On Monday, January 30th at 1:00pm CST, ICPSR is offering a free webinar to introduce the Summer Program, discuss the 2017 courses, explain the registration process, and explore ICPSR Scholarships and other funding opportunities to attend. More information, as well as a link to register for the webinar, can be found here: http://www.icpsr.umich.edu/icpsrweb/sumprog/.

Summer Research Programs for Undergraduates! DEADLINES COMING VERY SOON!

Are you a high achieving undergraduate interested in spending a summer conducting research under a faculty mentor and preparing for graduate school? Here are three places where you can find opportunities that you should apply for ASAP as deadlines are coming up soon:

1.Big Ten Summer Research Opportunities Program DUE FEBRUARY 10!

  • Must be an undergraduate with at least a 3.0 G.P.A., citizen or permanent resident of the U.S., and have completed two semesters of college with at least one more semester before graduation, interested in pursuing a PhD program. There are a wide variety of research opportunities available to students and students from all majors and backgrounds should be able to find a research experience that matches their interest.
  • The summer program at Illinois will be from May 30th to July 28th this year. However, Illinois is just one of many schools of the Big Ten Academic Alliance where you can conduct research! All program sites provide housing and a stipend to academic researchers with many covering costs of travel and meals as well.
  • To apply: complete the shared Big Ten application and any supplements depending on the school and program. Yes, this  is essentially a mini grad school application asking for a personal statement and research interests, recommendations, etc. but it is worth the effort as regardless of whether or not you are placed in a research opportunity, usually students who applied for this program can receive application fee waivers when applying to graduate schools in the alliance.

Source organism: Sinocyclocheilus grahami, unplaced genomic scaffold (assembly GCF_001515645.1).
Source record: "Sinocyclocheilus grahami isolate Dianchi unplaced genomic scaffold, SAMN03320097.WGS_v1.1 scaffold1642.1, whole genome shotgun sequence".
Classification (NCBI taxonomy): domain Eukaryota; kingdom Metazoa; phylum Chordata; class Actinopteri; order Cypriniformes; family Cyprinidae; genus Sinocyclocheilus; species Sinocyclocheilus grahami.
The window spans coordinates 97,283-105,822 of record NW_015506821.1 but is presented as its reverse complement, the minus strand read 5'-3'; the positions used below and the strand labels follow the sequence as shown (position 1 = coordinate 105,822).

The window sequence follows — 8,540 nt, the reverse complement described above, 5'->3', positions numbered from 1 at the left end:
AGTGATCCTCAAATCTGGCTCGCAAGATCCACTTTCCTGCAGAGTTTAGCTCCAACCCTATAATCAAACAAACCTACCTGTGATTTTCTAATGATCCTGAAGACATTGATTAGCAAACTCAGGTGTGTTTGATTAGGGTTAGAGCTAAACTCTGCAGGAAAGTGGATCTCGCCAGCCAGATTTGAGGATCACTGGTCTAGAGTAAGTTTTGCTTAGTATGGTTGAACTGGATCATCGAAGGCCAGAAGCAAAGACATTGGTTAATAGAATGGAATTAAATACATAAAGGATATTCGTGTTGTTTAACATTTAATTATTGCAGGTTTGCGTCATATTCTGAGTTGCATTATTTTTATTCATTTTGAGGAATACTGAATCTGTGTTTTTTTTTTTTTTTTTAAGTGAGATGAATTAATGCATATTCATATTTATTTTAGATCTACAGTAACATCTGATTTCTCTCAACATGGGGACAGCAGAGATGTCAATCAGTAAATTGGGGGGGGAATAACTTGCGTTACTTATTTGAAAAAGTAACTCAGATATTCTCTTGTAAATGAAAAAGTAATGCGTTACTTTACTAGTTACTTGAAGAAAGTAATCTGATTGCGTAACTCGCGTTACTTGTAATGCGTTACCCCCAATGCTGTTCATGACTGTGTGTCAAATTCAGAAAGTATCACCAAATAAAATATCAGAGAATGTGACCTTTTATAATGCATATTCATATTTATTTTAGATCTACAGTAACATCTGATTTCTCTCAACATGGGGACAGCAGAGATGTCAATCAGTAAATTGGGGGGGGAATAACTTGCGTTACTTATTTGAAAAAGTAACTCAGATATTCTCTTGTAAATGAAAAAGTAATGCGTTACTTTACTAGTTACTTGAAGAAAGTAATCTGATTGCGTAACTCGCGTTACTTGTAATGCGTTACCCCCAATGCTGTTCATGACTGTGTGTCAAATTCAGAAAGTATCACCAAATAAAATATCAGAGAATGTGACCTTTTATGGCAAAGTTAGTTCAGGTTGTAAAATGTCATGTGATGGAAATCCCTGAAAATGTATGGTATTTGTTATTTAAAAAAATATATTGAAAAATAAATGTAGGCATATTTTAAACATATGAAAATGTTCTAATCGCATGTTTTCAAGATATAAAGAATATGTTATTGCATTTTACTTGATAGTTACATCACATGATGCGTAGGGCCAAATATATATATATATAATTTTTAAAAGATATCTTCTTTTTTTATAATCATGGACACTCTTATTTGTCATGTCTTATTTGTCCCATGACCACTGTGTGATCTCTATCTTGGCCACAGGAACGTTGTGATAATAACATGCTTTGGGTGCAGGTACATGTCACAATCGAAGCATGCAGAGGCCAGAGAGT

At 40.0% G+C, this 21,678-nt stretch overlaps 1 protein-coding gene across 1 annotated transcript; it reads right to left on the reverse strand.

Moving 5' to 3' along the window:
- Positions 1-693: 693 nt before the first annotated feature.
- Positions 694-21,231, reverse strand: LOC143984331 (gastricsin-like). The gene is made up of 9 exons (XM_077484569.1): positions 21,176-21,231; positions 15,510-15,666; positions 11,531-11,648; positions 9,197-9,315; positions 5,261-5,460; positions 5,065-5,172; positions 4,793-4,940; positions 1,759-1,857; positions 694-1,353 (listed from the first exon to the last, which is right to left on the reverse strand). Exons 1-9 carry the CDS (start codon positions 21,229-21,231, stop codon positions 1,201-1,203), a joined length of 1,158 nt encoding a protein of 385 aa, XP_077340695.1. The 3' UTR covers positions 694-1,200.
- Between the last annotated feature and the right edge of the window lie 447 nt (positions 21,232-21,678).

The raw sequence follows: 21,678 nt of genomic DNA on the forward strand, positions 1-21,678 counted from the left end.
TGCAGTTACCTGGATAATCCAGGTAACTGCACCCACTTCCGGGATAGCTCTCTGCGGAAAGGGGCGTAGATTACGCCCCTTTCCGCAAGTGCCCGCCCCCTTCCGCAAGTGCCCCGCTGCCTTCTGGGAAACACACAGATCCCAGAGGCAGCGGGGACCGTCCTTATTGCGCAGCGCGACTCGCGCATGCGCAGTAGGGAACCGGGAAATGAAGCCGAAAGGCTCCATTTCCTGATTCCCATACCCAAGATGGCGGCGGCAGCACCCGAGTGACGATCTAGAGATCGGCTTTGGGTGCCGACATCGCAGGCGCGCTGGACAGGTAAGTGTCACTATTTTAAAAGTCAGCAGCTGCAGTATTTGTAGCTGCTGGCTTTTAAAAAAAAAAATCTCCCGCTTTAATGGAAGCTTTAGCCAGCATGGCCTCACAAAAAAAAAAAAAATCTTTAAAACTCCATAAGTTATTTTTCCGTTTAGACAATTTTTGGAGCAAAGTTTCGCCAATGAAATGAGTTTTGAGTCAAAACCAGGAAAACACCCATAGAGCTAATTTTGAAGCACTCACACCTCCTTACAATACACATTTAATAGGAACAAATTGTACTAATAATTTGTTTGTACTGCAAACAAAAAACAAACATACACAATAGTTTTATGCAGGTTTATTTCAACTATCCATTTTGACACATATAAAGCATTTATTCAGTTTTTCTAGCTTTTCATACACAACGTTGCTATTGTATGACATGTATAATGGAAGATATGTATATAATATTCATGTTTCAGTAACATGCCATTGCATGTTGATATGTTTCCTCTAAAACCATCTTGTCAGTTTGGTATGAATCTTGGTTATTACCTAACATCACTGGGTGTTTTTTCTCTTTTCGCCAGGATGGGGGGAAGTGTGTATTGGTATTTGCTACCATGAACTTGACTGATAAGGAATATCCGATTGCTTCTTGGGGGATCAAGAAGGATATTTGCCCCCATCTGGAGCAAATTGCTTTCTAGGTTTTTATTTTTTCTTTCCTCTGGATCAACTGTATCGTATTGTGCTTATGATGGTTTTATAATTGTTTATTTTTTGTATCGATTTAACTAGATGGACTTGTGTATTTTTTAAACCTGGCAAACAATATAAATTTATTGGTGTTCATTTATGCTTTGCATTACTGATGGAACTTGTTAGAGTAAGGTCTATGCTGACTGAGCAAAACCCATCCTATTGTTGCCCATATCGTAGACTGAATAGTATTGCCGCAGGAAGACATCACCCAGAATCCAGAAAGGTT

2. Leadership Alliance  Summer Research Early Identification Program DUE FEBRUARY 1ST!

  • Must be a rising sophomore, junior, or senior with at least a 3.0 G.P.A., a citizen or permanent resident of the U.S., and have an interest in pursuing a PhD or MD/PhD program. There are a wide variety of research internships available for students, including humanities and social science majors specifically through the Mellon Initiative ! Students can apply to up to three research sites through the shared application though some schools require supplementary materials.
  • Every program runs for 8-10 weeks this summer and students will receive a stipend, housing, and assistance with travel expenses and present the research they’ve conducted under a faculty mentor at the Leadership Alliance National Symposium at the end of the summer.
  • To apply: complete the shared Leadership Alliance application and any supplemental material by February 1st. Yes  this is essentially a mini graduate school application.  Yes this is soon. But we at Scholarly Commons believe in you, undergraduate researchers.

3. National Science Foundation Research Experiences for Undergraduates– VARIOUS DEADLINES TYPICALLY LATE JANUARY THROUGH EARLY MARCH!